My camera has a buffer of nine RAW shots like this, so I can shoot this sequence in about two to three seconds.  The camera must “rest” in between to regain its computer buffer and "catch its breath."   During the 45 minutes, I shot about 350 photos.  Many were clearly poor, but I got enough to choose from using this technique.

Using SCUBA for most of the trip, I used 10 pounds on the weight belt with my 3mm wetsuit, 2/3mm neoprene gloves and 3mm neoprene beanie.  This being a snorkel only dive, I set up a weight belt with 3 pounds on each side to let me dive easily.  This was perfect to allow me to get to 15’ – 20’ which is near the sand bottom.

We left Atlantis Dumaguete about 7am.  It takes about two hours to get to Oslob.  After a bus ride, a ferry ride and another bus ride, the whale sharks are a relatively short distance from the beach, you can actually swim to them.  You will be in relatively small outrigger canoes, have your fins ready to pop on at a moment’s notice.  Sit at the front or the back of the canoe to make entry easier.  Turn on the camera on the surface and be prepared to enter the water quickly with minimal splashing. This is generally good behavior when diving period.

First one in the water in the area gives you immediate shooting advantage with fewer divers in the water.

General situational awareness of where the sharks are, is good to avoid surprises but also to avoid injury or scrapes to you or the sharks.  Bumping into a many-ton animal is not pleasant for either party.  Entering on top of a shark is considered bad form and will get you entered in the diver's book of dopes.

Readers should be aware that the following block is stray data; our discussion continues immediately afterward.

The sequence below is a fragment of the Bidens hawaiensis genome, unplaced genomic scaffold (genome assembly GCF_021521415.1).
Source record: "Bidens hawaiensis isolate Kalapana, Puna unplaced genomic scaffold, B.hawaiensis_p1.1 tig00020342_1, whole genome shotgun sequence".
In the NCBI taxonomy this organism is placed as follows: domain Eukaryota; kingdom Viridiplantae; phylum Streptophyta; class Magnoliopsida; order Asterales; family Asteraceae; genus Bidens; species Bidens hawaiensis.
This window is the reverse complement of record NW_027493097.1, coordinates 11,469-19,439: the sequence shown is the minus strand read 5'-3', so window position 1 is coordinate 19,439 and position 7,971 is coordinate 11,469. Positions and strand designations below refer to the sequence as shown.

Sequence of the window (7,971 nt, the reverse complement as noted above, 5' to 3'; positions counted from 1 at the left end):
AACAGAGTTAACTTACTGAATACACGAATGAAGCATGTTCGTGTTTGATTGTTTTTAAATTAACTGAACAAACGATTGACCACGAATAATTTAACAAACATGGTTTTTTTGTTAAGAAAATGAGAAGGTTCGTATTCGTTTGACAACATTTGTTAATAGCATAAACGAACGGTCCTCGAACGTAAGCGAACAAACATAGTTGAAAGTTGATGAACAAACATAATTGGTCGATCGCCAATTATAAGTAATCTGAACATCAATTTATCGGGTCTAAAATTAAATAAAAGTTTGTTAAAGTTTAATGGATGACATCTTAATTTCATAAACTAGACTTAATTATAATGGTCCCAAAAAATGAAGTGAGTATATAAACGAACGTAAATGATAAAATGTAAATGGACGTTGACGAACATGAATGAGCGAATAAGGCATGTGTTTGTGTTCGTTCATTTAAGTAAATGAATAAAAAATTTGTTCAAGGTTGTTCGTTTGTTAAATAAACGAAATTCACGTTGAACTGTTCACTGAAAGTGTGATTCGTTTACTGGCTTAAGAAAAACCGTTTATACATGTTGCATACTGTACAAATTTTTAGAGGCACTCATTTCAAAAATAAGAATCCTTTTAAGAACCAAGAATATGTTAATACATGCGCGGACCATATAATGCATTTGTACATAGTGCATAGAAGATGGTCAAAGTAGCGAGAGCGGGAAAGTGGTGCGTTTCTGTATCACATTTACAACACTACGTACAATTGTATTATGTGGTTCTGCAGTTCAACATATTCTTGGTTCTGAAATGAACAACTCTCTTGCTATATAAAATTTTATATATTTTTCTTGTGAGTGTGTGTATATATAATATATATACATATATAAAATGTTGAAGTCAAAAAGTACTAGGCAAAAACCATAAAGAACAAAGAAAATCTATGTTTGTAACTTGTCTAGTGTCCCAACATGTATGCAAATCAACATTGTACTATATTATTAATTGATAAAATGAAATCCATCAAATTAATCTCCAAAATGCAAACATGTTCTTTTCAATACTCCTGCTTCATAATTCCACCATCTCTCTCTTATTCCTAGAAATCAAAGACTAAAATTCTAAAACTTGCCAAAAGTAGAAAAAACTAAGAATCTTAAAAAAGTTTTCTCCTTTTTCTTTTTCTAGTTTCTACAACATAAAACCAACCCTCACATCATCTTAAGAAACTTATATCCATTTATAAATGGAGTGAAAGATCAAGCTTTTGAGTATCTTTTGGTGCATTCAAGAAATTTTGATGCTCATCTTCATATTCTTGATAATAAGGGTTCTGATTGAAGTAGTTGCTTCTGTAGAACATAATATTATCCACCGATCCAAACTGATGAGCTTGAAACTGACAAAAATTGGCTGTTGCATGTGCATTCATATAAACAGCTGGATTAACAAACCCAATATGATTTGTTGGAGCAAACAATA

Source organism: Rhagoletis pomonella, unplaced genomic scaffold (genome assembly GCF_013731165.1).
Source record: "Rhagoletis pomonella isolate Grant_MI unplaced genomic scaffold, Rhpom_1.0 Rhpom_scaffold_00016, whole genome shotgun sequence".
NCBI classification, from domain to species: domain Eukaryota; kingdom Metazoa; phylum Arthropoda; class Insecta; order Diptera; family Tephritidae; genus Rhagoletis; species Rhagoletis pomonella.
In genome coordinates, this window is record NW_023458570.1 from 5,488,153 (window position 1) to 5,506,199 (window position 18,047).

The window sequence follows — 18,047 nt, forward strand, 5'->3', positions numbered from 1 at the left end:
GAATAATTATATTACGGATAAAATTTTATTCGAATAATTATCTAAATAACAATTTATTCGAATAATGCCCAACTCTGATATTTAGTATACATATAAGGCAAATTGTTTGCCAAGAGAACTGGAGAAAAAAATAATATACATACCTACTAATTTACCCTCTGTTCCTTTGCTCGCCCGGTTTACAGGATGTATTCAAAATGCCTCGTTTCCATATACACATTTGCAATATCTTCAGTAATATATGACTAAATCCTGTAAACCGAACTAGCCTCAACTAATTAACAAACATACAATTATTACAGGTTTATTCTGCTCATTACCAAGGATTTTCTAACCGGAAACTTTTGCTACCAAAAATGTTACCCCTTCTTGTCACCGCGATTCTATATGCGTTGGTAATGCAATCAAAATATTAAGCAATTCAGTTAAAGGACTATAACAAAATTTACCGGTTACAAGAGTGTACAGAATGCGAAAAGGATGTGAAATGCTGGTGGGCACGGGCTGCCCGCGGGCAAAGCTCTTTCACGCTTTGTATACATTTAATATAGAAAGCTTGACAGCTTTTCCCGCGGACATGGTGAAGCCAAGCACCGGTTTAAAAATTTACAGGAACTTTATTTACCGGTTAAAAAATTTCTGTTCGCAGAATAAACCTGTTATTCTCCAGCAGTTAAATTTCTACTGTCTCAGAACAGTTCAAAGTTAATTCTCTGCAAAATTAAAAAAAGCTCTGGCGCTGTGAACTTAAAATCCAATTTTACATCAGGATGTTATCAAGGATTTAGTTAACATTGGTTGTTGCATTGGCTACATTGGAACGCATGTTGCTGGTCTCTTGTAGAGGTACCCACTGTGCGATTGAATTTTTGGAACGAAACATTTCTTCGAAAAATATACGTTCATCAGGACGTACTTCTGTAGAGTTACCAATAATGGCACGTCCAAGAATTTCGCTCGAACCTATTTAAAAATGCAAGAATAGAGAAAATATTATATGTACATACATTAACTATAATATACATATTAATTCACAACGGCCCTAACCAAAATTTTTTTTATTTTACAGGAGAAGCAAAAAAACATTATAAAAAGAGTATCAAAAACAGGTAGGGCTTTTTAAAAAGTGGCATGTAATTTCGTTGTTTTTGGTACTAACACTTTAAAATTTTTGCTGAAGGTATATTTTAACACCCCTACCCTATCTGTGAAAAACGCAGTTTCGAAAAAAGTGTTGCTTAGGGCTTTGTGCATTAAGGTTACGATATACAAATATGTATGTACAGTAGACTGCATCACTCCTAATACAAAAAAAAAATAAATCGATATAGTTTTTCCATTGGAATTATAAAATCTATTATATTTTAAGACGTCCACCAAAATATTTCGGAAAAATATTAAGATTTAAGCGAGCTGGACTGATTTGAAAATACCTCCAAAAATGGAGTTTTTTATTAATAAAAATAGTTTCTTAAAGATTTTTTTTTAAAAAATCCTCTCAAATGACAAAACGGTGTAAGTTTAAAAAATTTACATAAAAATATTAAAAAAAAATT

Generally, you can get good shots from about three to five feet from the side of the sharks.  You will want to be at least four feet away when swimming in front to the sharks to avoid hitting them with your fins.  You will not get scooped up by the sharks as you do not in any way look like a shrimp.  

The fish cruise slowly but can suddenly gain speed.  As the fish in Oslob are there to be fed, a great many of your pictures will show Whale Sharks at a 45 degree angle with their mouth near the surface and tails near the sandy bottom.  Try to get pictures of the sharks cruising between fish feeders for a more natural posture.

How much longer will the interaction be around?  Cannot say with any certainty.  As any place around the world, when people and animals interact, there will be strong opinions generated that do not necessarily approve of the interaction.  Google the controversy to see how soon you want to go see the sharks.